South America to be treated to Super Blood Moon Lunar Eclipse on Sunday night

By Eric Leister, AccuWeather senior meteorologist
By Brian Lada, AccuWeather meteorologist and staff writer
January 20, 2019, 11:25:26 PM EST


A total lunar eclipse will be seen across the entirety of South America on Sunday night, marking the final such occurrence of this decade.

While millions of people in North America will have to contend with harsh cold and a winter storm while trying to view the eclipse, summer weather will make for more comfortable viewing across much of South America.

The best viewing conditions are expected across parts of Paraguay, Uruguay and Argentina, and include major metropolitan areas such as Asunción, Montevideo and Buenos Aires. The time of maximum eclipse in all of these cities will be 2:12 a.m. local time.

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These locations can expect clear skies to prevail for much of the overnight hours, bringing the best chance to view the total eclipse.

Overnight temperatures will fall from around 25 C (77 F) in the evening to 17 C (63 F) before daybreak in Buenos Aires.

An overnight low of 16 C (61 F) is also expected in Montevideo, while a muggy night is expected around Asunción, where the temperature will fall only to around 20 C (68 F).

A mostly clear sky is also anticipated across central Chile, allowing those in Santiago to view the eclipse. Temperatures will remain comfortable throughout the night with a low of 15 C (59 F).

Less-than-ideal viewing is expected in and around São Paulo and Rio de Janeiro, where clouds can ruin the show. Showers and thunderstorms that erupt around São Paulo during the afternoon of Sunday will be dissipating in the evening.

Poor viewing is expected from northern and western Brazil to Peru, Ecuador, Venezuela and southern Colombia due to mostly cloudy skies and the risk for rainfall.

total lunar eclipse gif

This animation shows what the Moon looks like during a total lunar eclipse. (Credit: NASA)


Sunday night’s total lunar eclipse will appear similar to those in the past but has been given the unofficial nickname of the "super blood wolf moon."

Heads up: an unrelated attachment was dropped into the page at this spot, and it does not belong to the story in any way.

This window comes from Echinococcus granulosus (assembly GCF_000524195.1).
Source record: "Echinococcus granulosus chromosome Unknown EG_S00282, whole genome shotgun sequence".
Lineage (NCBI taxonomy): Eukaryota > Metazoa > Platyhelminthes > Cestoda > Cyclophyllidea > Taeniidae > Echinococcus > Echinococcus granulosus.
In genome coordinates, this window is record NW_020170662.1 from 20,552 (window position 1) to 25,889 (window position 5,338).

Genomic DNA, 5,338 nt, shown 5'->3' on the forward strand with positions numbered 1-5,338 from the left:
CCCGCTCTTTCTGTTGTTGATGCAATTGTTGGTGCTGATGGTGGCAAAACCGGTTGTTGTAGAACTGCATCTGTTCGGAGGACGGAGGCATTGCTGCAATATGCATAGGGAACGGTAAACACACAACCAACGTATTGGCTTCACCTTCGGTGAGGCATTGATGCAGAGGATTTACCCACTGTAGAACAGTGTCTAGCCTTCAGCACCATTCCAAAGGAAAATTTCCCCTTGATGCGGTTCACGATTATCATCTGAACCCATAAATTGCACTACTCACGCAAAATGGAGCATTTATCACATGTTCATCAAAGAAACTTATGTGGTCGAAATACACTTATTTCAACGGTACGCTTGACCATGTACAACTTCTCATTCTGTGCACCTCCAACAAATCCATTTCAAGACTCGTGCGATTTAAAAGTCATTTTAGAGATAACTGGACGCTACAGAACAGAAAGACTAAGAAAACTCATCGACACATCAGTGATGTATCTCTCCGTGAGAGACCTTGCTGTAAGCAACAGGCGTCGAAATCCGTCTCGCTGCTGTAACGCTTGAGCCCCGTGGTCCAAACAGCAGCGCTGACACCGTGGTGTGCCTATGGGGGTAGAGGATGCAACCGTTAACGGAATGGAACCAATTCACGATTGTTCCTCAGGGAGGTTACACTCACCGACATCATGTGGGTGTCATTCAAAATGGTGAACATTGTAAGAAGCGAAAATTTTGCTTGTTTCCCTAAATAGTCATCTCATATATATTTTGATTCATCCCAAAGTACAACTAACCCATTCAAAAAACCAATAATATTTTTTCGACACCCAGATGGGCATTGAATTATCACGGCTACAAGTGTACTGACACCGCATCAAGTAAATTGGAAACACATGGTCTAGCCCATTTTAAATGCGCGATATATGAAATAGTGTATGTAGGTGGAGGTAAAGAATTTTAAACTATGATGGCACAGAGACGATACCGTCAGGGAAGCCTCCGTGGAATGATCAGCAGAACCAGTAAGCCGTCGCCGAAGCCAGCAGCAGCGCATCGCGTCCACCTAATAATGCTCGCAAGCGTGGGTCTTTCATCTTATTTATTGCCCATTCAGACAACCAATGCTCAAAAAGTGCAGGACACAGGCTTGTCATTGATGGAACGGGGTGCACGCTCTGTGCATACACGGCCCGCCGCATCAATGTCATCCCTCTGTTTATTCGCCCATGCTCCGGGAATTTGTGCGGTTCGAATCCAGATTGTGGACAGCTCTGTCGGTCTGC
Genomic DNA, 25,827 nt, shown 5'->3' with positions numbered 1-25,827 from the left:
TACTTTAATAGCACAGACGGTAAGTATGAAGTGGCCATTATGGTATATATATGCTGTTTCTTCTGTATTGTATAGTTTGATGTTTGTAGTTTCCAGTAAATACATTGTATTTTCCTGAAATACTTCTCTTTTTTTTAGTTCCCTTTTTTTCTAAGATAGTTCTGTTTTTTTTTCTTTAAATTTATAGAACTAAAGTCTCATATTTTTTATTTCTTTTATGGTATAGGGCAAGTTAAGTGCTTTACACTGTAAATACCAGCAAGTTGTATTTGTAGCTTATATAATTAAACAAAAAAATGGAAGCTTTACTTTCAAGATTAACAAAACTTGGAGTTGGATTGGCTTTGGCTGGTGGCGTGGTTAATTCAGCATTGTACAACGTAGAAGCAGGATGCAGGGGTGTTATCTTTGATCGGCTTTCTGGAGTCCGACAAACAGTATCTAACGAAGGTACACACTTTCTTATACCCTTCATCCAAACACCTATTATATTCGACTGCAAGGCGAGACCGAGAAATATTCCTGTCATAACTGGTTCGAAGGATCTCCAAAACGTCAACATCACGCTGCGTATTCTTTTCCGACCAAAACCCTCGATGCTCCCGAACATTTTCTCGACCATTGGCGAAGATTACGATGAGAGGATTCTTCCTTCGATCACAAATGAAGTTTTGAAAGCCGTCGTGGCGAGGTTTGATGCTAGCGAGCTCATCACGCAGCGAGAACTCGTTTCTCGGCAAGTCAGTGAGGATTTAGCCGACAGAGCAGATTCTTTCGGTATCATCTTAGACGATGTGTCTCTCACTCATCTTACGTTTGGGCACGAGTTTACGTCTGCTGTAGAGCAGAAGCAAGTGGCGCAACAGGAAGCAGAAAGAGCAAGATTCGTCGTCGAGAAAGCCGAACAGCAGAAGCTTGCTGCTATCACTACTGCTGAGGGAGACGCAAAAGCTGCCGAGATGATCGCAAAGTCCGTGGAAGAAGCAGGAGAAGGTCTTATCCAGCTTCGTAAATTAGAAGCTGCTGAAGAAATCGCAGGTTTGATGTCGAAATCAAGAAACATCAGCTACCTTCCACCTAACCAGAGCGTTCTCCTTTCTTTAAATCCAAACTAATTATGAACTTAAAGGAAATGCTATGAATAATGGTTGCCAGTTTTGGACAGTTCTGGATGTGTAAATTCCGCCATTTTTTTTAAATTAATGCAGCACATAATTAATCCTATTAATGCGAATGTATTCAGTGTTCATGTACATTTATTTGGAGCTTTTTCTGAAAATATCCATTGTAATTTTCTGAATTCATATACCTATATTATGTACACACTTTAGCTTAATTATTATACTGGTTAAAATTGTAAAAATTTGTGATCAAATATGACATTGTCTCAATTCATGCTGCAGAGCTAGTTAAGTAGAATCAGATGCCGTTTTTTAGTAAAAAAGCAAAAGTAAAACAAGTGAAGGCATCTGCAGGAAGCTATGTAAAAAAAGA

“Although it's a bit of a silly-sounding name, it does have a basis in some real phenomena,” said Caleb Scharf, director of astrobiology at Columbia University.

The term "blood moon" has emerged in recent years due to the color the moon turns during the height of a total lunar eclipse.

“‘Blood Moon' is not a term used in astronomy. It’s more of a popular phrase, perhaps because it sounds so dramatic. It simply refers to a total lunar eclipse,” according to the Old Farmer’s Almanac website.

This eclipse also falls during the first supermoon of 2019, when the moon appears slightly larger than normal.

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Step outside now to see the last total lunar eclipse of the decade

Preceding the terms ‘supermoon’ and ‘blood moon,’ a Full Wolf Moon is simply the name bestowed upon January’s full moon.

“In Native American and early Colonial times, the full moon for January was called the Full Wolf Moon. It appeared when wolves howled in hunger outside the villages,” the Old Farmer’s Almanac reported.

These three terms have been combined to form a long-winded nickname for the upcoming lunar eclipse.

No special equipment or glasses are needed to view the lunar eclipse, but give yourself some time to adjust to the lighting of the sky in your area.

“A pair of basic binoculars would be fun; you'll definitely get more out of the experience,” Scharf said.

Binoculars or a telescope will reveal more details on the moon’s surface, such as smaller craters speckled across its surface.

The eclipse will also bring a window for photographers to take breathtaking pictures of the night sky, as the eclipsed moon will greatly reduce the amount of natural light pollution filling the sky.

The darkened sky will also make it easier to spot some stray shooting stars.

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